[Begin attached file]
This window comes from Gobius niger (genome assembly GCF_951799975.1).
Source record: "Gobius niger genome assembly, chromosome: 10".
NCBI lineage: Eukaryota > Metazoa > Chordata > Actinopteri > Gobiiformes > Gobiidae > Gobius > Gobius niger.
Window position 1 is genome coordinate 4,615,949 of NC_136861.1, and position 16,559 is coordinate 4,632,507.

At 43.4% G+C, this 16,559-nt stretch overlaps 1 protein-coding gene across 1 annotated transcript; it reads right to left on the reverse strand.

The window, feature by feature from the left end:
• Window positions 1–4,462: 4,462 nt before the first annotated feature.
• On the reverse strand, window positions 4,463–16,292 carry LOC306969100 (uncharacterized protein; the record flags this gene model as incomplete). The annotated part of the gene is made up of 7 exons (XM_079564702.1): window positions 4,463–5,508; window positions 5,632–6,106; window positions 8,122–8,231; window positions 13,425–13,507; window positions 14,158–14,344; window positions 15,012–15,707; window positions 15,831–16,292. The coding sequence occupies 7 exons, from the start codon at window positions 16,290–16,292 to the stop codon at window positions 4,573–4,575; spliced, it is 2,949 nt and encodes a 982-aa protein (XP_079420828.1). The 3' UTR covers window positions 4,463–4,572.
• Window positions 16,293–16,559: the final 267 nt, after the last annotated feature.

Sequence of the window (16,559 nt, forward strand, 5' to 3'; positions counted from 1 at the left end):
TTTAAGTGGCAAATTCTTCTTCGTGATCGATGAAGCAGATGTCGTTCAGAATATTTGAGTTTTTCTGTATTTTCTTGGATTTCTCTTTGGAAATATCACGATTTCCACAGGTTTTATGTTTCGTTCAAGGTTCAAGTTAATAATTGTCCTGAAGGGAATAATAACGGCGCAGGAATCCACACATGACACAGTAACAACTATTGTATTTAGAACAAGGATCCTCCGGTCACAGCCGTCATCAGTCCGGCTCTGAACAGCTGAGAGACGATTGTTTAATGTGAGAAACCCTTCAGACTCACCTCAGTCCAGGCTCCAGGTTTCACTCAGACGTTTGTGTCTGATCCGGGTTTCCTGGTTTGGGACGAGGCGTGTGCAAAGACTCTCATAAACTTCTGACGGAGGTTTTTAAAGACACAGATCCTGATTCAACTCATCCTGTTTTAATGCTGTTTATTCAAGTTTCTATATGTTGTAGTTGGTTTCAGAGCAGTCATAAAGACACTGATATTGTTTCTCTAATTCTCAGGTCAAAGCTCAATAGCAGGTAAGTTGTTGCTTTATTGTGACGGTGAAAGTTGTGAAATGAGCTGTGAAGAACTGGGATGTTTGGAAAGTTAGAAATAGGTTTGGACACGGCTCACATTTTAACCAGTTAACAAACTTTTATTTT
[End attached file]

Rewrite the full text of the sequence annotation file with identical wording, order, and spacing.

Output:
This window comes from Gobius niger (genome assembly GCF_951799975.1).
Source record: "Gobius niger genome assembly, chromosome: 10".
NCBI lineage: Eukaryota > Metazoa > Chordata > Actinopteri > Gobiiformes > Gobiidae > Gobius > Gobius niger.
Window position 1 is genome coordinate 4,615,949 of NC_136861.1, and position 16,559 is coordinate 4,632,507.

At 43.4% G+C, this 16,559-nt stretch overlaps 1 protein-coding gene across 1 annotated transcript; it reads right to left on the reverse strand.

The window, feature by feature from the left end:
• Window positions 1–4,462: 4,462 nt before the first annotated feature.
• On the reverse strand, window positions 4,463–16,292 carry LOC306969100 (uncharacterized protein; the record flags this gene model as incomplete). The annotated part of the gene is made up of 7 exons (XM_079564702.1): window positions 4,463–5,508; window positions 5,632–6,106; window positions 8,122–8,231; window positions 13,425–13,507; window positions 14,158–14,344; window positions 15,012–15,707; window positions 15,831–16,292. The coding sequence occupies 7 exons, from the start codon at window positions 16,290–16,292 to the stop codon at window positions 4,573–4,575; spliced, it is 2,949 nt and encodes a 982-aa protein (XP_079420828.1). The 3' UTR covers window positions 4,463–4,572.
• Window positions 16,293–16,559: the final 267 nt, after the last annotated feature.

Sequence of the window (16,559 nt, forward strand, 5' to 3'; positions counted from 1 at the left end):
TTTAAGTGGCAAATTCTTCTTCGTGATCGATGAAGCAGATGTCGTTCAGAATATTTGAGTTTTTCTGTATTTTCTTGGATTTCTCTTTGGAAATATCACGATTTCCACAGGTTTTATGTTTCGTTCAAGGTTCAAGTTAATAATTGTCCTGAAGGGAATAATAACGGCGCAGGAATCCACACATGACACAGTAACAACTATTGTATTTAGAACAAGGATCCTCCGGTCACAGCCGTCATCAGTCCGGCTCTGAACAGCTGAGAGACGATTGTTTAATGTGAGAAACCCTTCAGACTCACCTCAGTCCAGGCTCCAGGTTTCACTCAGACGTTTGTGTCTGATCCGGGTTTCCTGGTTTGGGACGAGGCGTGTGCAAAGACTCTCATAAACTTCTGACGGAGGTTTTTAAAGACACAGATCCTGATTCAACTCATCCTGTTTTAATGCTGTTTATTCAAGTTTCTATATGTTGTAGTTGGTTTCAGAGCAGTCATAAAGACACTGATATTGTTTCTCTAATTCTCAGGTCAAAGCTCAATAGCAGGTAAGTTGTTGCTTTATTGTGACGGTGAAAGTTGTGAAATGAGCTGTGAAGAACTGGGATGTTTGGAAAGTTAGAAATAGGTTTGGACACGGCTCACATTTTAACCAGTTAACAAACTTTTATTTT